hey weirdos. 😀
as you might know, i’m a human! (a human aloe vera/birdie/chaos, yes) which is pretty similar of fellow humans reading this post. nothing big there.
unlike other humans (and very much like other other humans), i have something called sensory processing difficulties. which basically means that my senses are dialed to the max on a daily basis and regular things that involve people will occasionally give me overload. 😀 like superman.
combine that with low blood sugar problems and… basically i’m a toddler. cranky and hangry. *gah why is this accurate*
why do i mention all of this? because i, like many other people with spd (sensory processing difficulty/disorder) do have lives and our “disabilities” are actually pretty chill.
except for, uh.
it’s scary enough for normal human beings. you willingly pay money to hand in your possessions, get searched by machines that see all, spooky, dodge other scared people like yourself, get lost every ten minutes, wait anxiously in a row of stiff seats, board a metal tube, and fly to the unknown.
now take all of that and add the details.
it’s not impossible though. because if it was, i wouldn’t be alive to tell the tale. (or would i? this could be my ghost writing. O_O)
so, y’know, cause i’m such an expert (ha) i figured i could put some tips here for fellow flying spd peeps and their friends. because… y’know. just cause.
//sidenote that these work for me but they aren’t certified by a professional do your research and fly safe ty//
- know what’s happening. i tend to fly on the seat of my pants (MISTAKE), but to avoid all the stress that comes from overthinking, try to have everything planned out. put your docs in one place, and your sanity in another. know your flight, know what gate you need to board, try mentally checking in and going through security. it helps to have some idea of what it will be like before going through it.
- safe places people, safe spaces. people are scary, and so is the stuff they bring with them, so try to find a corner or a side that isn’t loud and doesn’t have someone lounging around. that’s kinda your breathing spot while you’re waiting for the plane.
- comfort objects!! you know those slime videos and the cracking clay stuff? they’re really satisfying for some reason, but they’re also… i dunno, calming? my figuring is because they occupy your senses and tune them down a bit. that’s something that you can sorta do. if you have a buddy, hug the buddy. eat something (nourishment + sense of taste = win) . do the whole fidgit spinner thing if it helps you. pull on a sleeve or a pillow– occupy your brain with safe things so you don’t freak.
- headphones are lifesavers. use them whenever you can. sensory muffs have really helped me in places like church and the mall and anywhere with people, and if you have a source of music, PLAY IT. blast the headphones. (also they seem to help with air pressure for me. i don’t know why.)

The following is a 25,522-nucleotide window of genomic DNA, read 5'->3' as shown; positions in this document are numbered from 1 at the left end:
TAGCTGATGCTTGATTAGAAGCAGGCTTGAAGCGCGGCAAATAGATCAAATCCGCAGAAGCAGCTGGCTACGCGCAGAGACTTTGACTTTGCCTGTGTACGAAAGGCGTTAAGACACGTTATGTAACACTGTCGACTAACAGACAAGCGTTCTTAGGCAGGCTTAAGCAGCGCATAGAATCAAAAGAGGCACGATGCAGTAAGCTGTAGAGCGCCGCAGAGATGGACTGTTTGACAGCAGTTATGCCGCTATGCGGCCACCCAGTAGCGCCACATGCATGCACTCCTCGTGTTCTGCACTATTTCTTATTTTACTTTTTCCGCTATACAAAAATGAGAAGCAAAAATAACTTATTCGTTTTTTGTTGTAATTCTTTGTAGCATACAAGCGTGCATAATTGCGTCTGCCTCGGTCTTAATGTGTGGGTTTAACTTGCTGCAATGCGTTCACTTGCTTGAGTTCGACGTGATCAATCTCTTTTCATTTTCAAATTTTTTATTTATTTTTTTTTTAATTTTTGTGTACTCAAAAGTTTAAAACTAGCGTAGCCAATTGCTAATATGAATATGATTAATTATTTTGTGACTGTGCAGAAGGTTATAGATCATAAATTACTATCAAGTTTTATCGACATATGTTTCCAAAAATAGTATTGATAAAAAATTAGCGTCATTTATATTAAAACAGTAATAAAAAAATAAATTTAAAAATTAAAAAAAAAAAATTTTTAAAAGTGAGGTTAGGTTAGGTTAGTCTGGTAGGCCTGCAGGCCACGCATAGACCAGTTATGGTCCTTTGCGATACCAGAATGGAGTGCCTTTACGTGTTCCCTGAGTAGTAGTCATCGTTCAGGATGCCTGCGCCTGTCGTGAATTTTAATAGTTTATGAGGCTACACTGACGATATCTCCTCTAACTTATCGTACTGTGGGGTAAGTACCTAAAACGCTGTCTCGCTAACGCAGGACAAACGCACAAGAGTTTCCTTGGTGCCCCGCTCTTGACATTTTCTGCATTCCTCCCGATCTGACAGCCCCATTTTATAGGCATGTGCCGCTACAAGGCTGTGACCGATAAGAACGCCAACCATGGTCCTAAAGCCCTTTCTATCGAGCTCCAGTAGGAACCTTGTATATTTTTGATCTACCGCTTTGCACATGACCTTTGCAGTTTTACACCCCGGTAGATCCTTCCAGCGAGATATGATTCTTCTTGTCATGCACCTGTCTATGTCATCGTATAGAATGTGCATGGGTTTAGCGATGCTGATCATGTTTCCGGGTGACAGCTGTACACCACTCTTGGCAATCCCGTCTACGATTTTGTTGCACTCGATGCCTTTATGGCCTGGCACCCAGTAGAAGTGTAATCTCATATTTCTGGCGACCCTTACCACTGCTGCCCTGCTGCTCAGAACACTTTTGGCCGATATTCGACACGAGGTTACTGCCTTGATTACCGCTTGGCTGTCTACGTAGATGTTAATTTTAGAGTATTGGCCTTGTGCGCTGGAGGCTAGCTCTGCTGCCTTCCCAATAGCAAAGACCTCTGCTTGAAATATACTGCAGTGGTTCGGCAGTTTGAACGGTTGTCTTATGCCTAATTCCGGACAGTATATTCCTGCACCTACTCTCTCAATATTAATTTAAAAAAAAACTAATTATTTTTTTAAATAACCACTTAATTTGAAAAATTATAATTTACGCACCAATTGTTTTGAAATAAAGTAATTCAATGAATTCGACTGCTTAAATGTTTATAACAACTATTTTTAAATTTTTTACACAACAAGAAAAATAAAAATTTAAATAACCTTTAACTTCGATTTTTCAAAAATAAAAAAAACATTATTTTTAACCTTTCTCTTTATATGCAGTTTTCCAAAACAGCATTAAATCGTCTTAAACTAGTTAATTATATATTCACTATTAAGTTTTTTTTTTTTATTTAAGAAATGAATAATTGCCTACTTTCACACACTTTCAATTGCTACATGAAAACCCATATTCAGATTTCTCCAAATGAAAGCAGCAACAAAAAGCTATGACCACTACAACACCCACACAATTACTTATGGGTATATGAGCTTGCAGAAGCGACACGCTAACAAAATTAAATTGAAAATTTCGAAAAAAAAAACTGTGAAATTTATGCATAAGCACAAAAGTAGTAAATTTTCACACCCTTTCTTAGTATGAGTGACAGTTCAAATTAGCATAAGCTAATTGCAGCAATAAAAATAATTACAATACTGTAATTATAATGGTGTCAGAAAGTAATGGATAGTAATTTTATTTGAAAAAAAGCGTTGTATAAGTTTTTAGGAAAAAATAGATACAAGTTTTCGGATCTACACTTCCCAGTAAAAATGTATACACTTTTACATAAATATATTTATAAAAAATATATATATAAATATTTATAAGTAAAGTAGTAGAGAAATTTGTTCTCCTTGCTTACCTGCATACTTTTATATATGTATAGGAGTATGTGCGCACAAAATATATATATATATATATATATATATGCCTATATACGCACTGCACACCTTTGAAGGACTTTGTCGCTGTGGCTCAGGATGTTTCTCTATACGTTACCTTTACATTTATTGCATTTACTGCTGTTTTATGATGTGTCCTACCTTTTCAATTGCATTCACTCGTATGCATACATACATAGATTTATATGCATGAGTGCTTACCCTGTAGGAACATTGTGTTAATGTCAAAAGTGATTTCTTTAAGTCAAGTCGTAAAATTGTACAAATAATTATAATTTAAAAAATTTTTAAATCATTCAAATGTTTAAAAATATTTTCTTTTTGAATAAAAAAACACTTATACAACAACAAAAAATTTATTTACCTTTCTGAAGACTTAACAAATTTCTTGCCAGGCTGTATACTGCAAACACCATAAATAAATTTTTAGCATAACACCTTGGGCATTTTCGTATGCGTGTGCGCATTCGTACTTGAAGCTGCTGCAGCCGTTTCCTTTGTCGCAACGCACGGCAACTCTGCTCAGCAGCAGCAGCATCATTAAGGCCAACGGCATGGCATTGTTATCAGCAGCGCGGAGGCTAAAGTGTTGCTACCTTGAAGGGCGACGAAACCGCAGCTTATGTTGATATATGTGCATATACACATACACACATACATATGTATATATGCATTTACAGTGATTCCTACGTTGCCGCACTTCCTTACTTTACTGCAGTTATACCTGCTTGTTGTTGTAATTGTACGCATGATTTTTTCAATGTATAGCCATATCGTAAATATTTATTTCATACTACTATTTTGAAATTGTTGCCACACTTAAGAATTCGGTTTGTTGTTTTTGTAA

- know practices you can do to calm yourself down if you feel like panicking. isa wrote an amazing post about panic attacks, and they do help! don’t be afraid of feeling weird– if people knew, they would support, and if they thought it was weird, who cares? use them.
for traveling family members/ friendos:
- keep an eye on your friend. yup, they are capable of handling themselves, and yeah, you shouldn’t try to smother them with care, but do watch for when they may seem out of it/uncomfortable/zoned out/panicking.
- become a comfort object. sometimes you may need to hug someone to calm them down. HUG THEM. or if they just need to be talked into calmness, do it. “it’s okay, it’s okay” is cool, but sometimes it doesn’t work (because sometimes it’s not okay). things like “i’m here, i’m not leaving you” and “breathe” can help. 🙂
- if necessary, tell people to back off. people are naturally curious, which is cool, but the last thing someone with spd needs is a crowd trying to figure out what’s wrong with them. so, lovingly. shove them away. keep your friend in a quiet place, try to make them laugh, and watch their six. it’s a scary world out there.
another thing i’d like to mention is that there’s absolutely nothing wrong with needing help. kay? being vulnerable is not a sign of weakness, and a ton of times you will need to expose the soft, scared side of yourself that needs help and needs people to understand. i can only hope that these whacthamacallits can help you find that safe space and keep your sanity better than mine has been. XD
anyhoo, i have a couple of hours to rest, plan for nano (yay) collect my last will, and other mundane things before boarding a day-ish flight to the other side of the world. so.
get the headphones, drink water before and after the flight, and stay safe people.
~fall me on, from where you are, jo~